- The labor market remains unsettled, and employees are quitting jobs at record rates.
- Employees are more committed and engaged when they work for managers who trust them.
- In contrast to transactional psychological contracts, covenantal relationships increase employee loyalty.
- Managers should look for ways to reduce employee loneliness, which has only increased during the pandemic.
It is a new year, but whether you refer to it as the “great resignation,” “great reshuffle,” or “great reallocation,” the labor market remains unsettled. Quitting is at record high rates, and many employees are retiring early, starting small businesses, or moving on to organizations that offer more flexibility, more meaningful work, or more equitable pay and benefits.
This presents a challenge for managers who seek to retain their employees and keep them engaged at a time when many organizations are already short-handed, and their workforce overextended. Of course, there are no easy, quick-fix solutions for a problem of this magnitude. But recent headlines suggest that many organizations must resolve to abandon practices that tend to push employees away and to embrace practices that will contribute to a more attractive workplace for employees and better address their needs.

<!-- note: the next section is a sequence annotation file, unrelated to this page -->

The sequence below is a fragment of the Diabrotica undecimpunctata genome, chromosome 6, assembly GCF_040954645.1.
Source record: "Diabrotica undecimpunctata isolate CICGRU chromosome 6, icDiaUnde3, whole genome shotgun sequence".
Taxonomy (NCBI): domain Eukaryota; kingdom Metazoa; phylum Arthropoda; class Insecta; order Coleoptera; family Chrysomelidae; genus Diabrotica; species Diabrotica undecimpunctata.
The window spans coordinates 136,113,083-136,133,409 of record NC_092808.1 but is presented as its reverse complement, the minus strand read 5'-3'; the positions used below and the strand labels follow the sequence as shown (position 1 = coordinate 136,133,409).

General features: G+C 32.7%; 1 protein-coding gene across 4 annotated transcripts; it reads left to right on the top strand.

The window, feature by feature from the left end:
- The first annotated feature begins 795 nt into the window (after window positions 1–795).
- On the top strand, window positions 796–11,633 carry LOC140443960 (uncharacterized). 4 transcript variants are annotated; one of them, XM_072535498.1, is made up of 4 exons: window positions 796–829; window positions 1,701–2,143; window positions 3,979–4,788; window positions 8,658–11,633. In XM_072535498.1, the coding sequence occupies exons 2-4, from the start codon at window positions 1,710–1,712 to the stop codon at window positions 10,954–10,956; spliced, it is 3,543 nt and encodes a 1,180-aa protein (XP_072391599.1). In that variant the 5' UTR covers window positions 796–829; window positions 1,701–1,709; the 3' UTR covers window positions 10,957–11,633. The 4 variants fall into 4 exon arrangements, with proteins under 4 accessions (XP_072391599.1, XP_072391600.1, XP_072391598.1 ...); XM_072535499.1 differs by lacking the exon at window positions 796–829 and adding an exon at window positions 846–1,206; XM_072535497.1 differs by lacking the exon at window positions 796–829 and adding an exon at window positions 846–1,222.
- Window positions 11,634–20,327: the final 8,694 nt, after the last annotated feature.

Here are three resolutions worth considering:
1. Convey Trust.
Over 60 years ago, Douglas McGregor suggested that there are Theory X managers and Theory Y managers. Theory X managers believe that employees are untrustworthy and dislike work, which means it is critical to control, threaten, and continually monitor them to ensure their work will be completed. In contrast, Theory Y managers subscribe to the view that employees are generally trustworthy, willing to accept responsibility, capable of self-direction and self-control, and often derive satisfaction from their work.
In spite of evidence that a Theory Y mindset is a more thoughtful and effective way of managing employees, Theory X practices are still prevalent in many organizations. For instance, a recent article in The Wall Street Journal noted that when Tiffany & Co. called corporate employees back to its headquarters, their badge swipes were monitored to ensure that employees were in compliance (and to investigate further if they were not).